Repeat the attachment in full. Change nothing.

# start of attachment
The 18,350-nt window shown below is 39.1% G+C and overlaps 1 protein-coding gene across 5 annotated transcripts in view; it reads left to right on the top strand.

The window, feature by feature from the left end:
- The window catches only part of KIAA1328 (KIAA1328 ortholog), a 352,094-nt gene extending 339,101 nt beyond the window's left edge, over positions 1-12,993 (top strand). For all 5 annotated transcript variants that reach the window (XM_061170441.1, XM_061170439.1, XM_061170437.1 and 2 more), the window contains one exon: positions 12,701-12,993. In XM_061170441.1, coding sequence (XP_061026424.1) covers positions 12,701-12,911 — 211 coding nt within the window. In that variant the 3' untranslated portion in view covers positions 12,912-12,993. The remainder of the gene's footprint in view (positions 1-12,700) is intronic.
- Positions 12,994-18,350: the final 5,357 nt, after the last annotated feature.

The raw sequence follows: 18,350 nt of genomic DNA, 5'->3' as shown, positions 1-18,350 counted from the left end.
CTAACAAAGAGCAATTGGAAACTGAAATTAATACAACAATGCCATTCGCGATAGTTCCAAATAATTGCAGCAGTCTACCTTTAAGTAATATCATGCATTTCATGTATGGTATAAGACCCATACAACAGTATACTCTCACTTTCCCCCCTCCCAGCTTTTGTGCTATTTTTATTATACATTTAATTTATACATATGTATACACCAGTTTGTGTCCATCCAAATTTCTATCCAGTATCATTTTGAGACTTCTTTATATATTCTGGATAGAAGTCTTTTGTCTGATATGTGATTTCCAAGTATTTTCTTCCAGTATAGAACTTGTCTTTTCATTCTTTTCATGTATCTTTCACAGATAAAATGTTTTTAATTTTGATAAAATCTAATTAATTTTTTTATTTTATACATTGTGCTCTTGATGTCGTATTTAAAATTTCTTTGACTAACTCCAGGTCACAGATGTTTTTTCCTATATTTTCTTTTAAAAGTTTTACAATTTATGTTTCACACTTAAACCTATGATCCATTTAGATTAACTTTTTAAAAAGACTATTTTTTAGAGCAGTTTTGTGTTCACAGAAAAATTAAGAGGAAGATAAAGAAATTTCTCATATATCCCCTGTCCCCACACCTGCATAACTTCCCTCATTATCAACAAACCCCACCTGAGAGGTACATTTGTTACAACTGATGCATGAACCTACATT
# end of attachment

The 18,350-nt window shown below is 39.1% G+C and overlaps 1 protein-coding gene across 5 annotated transcripts in view; it reads left to right on the top strand.

The window, feature by feature from the left end:
- The window catches only part of KIAA1328 (KIAA1328 ortholog), a 352,094-nt gene extending 339,101 nt beyond the window's left edge, over positions 1-12,993 (top strand). For all 5 annotated transcript variants that reach the window (XM_061170441.1, XM_061170439.1, XM_061170437.1 and 2 more), the window contains one exon: positions 12,701-12,993. In XM_061170441.1, coding sequence (XP_061026424.1) covers positions 12,701-12,911 — 211 coding nt within the window. In that variant the 3' untranslated portion in view covers positions 12,912-12,993. The remainder of the gene's footprint in view (positions 1-12,700) is intronic.
- Positions 12,994-18,350: the final 5,357 nt, after the last annotated feature.

The raw sequence follows: 18,350 nt of genomic DNA, 5'->3' as shown, positions 1-18,350 counted from the left end.
CTAACAAAGAGCAATTGGAAACTGAAATTAATACAACAATGCCATTCGCGATAGTTCCAAATAATTGCAGCAGTCTACCTTTAAGTAATATCATGCATTTCATGTATGGTATAAGACCCATACAACAGTATACTCTCACTTTCCCCCCTCCCAGCTTTTGTGCTATTTTTATTATACATTTAATTTATACATATGTATACACCAGTTTGTGTCCATCCAAATTTCTATCCAGTATCATTTTGAGACTTCTTTATATATTCTGGATAGAAGTCTTTTGTCTGATATGTGATTTCCAAGTATTTTCTTCCAGTATAGAACTTGTCTTTTCATTCTTTTCATGTATCTTTCACAGATAAAATGTTTTTAATTTTGATAAAATCTAATTAATTTTTTTATTTTATACATTGTGCTCTTGATGTCGTATTTAAAATTTCTTTGACTAACTCCAGGTCACAGATGTTTTTTCCTATATTTTCTTTTAAAAGTTTTACAATTTATGTTTCACACTTAAACCTATGATCCATTTAGATTAACTTTTTAAAAAGACTATTTTTTAGAGCAGTTTTGTGTTCACAGAAAAATTAAGAGGAAGATAAAGAAATTTCTCATATATCCCCTGTCCCCACACCTGCATAACTTCCCTCATTATCAACAAACCCCACCTGAGAGGTACATTTGTTACAACTGATGCATGAACCTACATT